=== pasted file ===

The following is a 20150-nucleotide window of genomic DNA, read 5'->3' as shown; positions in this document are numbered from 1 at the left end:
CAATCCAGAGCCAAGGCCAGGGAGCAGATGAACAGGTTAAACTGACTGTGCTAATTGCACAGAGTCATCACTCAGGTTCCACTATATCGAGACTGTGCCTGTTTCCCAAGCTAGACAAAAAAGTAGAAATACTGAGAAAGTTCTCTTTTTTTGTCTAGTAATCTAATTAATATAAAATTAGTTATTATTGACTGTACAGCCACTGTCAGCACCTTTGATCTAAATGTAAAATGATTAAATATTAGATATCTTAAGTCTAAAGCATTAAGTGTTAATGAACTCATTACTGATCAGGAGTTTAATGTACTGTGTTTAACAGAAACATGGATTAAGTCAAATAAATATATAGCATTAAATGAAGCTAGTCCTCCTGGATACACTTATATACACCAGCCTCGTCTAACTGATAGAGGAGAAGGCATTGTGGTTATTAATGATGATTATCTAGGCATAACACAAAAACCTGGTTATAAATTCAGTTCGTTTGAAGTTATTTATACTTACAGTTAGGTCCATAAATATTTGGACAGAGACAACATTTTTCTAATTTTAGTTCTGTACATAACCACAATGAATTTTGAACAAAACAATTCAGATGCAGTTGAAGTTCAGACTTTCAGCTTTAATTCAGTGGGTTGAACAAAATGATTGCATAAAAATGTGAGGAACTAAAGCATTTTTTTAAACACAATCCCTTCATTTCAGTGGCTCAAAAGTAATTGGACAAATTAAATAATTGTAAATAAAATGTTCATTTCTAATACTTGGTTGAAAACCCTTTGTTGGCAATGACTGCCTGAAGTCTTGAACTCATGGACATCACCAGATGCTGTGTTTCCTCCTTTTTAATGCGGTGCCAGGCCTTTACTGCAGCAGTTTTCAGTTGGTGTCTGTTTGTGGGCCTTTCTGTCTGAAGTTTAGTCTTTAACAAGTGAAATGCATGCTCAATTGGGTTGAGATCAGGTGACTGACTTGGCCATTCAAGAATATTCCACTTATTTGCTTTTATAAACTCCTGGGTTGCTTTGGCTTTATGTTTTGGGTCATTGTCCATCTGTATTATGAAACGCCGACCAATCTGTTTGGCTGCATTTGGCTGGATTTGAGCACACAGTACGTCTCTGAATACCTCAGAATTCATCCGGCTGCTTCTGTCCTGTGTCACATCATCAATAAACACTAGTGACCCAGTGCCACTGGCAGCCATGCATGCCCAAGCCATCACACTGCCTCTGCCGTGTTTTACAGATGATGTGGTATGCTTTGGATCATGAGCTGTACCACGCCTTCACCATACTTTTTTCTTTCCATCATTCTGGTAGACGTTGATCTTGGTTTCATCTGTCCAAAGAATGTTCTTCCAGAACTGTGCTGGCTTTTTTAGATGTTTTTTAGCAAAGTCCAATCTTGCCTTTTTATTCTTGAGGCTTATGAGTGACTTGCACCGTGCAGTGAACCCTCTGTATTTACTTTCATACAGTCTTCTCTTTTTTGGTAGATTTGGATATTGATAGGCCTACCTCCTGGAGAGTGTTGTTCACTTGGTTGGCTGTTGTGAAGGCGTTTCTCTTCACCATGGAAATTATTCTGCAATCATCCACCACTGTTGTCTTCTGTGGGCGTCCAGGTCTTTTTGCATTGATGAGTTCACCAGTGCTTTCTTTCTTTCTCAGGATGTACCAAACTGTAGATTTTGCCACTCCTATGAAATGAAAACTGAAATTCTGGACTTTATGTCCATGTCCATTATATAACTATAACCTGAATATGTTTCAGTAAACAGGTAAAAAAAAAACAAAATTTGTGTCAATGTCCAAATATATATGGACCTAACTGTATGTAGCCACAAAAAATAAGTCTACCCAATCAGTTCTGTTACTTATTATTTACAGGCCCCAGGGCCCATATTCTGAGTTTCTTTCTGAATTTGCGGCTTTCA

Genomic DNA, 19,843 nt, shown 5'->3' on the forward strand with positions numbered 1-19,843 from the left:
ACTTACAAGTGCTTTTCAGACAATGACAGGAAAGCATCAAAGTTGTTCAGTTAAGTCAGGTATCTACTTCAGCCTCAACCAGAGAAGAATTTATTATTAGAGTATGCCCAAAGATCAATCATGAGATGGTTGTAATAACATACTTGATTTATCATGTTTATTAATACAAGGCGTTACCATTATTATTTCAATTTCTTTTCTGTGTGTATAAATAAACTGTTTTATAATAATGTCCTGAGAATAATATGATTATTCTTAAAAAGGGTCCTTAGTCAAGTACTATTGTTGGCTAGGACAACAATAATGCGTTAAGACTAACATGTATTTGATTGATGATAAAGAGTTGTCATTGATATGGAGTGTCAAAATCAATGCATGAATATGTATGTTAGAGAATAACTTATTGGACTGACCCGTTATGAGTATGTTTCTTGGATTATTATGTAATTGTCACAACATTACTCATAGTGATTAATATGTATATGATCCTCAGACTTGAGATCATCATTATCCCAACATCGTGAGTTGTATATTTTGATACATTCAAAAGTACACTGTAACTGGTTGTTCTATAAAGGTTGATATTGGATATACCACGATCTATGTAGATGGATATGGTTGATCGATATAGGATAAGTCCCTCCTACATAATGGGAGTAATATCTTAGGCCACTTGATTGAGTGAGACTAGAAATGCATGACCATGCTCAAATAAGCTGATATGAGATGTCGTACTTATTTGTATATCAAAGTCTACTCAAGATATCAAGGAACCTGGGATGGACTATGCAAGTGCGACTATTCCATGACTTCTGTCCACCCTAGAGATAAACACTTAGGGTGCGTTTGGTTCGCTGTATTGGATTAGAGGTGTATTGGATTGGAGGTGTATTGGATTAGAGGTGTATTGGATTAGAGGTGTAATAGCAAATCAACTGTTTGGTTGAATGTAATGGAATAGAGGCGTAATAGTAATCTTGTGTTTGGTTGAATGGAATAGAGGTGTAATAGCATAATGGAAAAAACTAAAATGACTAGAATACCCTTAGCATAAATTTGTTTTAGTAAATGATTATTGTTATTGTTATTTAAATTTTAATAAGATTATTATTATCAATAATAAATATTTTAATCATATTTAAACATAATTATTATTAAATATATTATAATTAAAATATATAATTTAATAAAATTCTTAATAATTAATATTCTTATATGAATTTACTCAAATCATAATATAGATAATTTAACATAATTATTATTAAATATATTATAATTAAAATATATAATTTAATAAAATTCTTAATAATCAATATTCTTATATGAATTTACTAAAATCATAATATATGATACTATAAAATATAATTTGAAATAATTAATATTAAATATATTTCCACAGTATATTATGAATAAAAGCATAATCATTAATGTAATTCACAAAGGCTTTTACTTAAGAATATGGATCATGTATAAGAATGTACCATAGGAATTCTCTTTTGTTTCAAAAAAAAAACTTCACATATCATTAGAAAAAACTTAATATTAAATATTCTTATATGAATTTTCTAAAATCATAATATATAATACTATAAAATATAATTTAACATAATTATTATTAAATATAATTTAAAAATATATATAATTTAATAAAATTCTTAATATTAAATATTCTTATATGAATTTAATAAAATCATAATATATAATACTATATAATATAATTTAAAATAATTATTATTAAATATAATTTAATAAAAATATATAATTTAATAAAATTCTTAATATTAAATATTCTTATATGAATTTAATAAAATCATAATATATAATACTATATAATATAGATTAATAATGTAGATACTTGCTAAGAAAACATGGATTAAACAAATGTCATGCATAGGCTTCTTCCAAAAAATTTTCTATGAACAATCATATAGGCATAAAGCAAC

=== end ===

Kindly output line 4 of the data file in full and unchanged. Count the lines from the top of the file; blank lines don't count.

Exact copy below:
ACTTACAAGTGCTTTTCAGACAATGACAGGAAAGCATCAAAGTTGTTCAGTTAAGTCAGGTATCTACTTCAGCCTCAACCAGAGAAGAATTTATTATTAGAGTATGCCCAAAGATCAATCATGAGATGGTTGTAATAACATACTTGATTTATCATGTTTATTAATACAAGGCGTTACCATTATTATTTCAATTTCTTTTCTGTGTGTATAAATAAACTGTTTTATAATAATGTCCTGAGAATAATATGATTATTCTTAAAAAGGGTCCTTAGTCAAGTACTATTGTTGGCTAGGACAACAATAATGCGTTAAGACTAACATGTATTTGATTGATGATAAAGAGTTGTCATTGATATGGAGTGTCAAAATCAATGCATGAATATGTATGTTAGAGAATAACTTATTGGACTGACCCGTTATGAGTATGTTTCTTGGATTATTATGTAATTGTCACAACATTACTCATAGTGATTAATATGTATATGATCCTCAGACTTGAGATCATCATTATCCCAACATCGTGAGTTGTATATTTTGATACATTCAAAAGTACACTGTAACTGGTTGTTCTATAAAGGTTGATATTGGATATACCACGATCTATGTAGATGGATATGGTTGATCGATATAGGATAAGTCCCTCCTACATAATGGGAGTAATATCTTAGGCCACTTGATTGAGTGAGACTAGAAATGCATGACCATGCTCAAATAAGCTGATATGAGATGTCGTACTTATTTGTATATCAAAGTCTACTCAAGATATCAAGGAACCTGGGATGGACTATGCAAGTGCGACTATTCCATGACTTCTGTCCACCCTAGAGATAAACACTTAGGGTGCGTTTGGTTCGCTGTATTGGATTAGAGGTGTATTGGATTGGAGGTGTATTGGATTAGAGGTGTATTGGATTAGAGGTGTAATAGCAAATCAACTGTTTGGTTGAATGTAATGGAATAGAGGCGTAATAGTAATCTTGTGTTTGGTTGAATGGAATAGAGGTGTAATAGCATAATGGAAAAAACTAAAATGACTAGAATACCCTTAGCATAAATTTGTTTTAGTAAATGATTATTGTTATTGTTATTTAAATTTTAATAAGATTATTATTATCAATAATAAATATTTTAATCATATTTAAACATAATTATTATTAAATATATTATAATTAAAATATATAATTTAATAAAATTCTTAATAATTAATATTCTTATATGAATTTACTCAAATCATAATATAGATAATTTAACATAATTATTATTAAATATATTATAATTAAAATATATAATTTAATAAAATTCTTAATAATCAATATTCTTATATGAATTTACTAAAATCATAATATATGATACTATAAAATATAATTTGAAATAATTAATATTAAATATATTTCCACAGTATATTATGAATAAAAGCATAATCATTAATGTAATTCACAAAGGCTTTTACTTAAGAATATGGATCATGTATAAGAATGTACCATAGGAATTCTCTTTTGTTTCAAAAAAAAAACTTCACATATCATTAGAAAAAACTTAATATTAAATATTCTTATATGAATTTTCTAAAATCATAATATATAATACTATAAAATATAATTTAACATAATTATTATTAAATATAATTTAAAAATATATATAATTTAATAAAATTCTTAATATTAAATATTCTTATATGAATTTAATAAAATCATAATATATAATACTATATAATATAATTTAAAATAATTATTATTAAATATAATTTAATAAAAATATATAATTTAATAAAATTCTTAATATTAAATATTCTTATATGAATTTAATAAAATCATAATATATAATACTATATAATATAGATTAATAATGTAGATACTTGCTAAGAAAACATGGATTAAACAAATGTCATGCATAGGCTTCTTCCAAAAAATTTTCTATGAACAATCATATAGGCATAAAGCAAC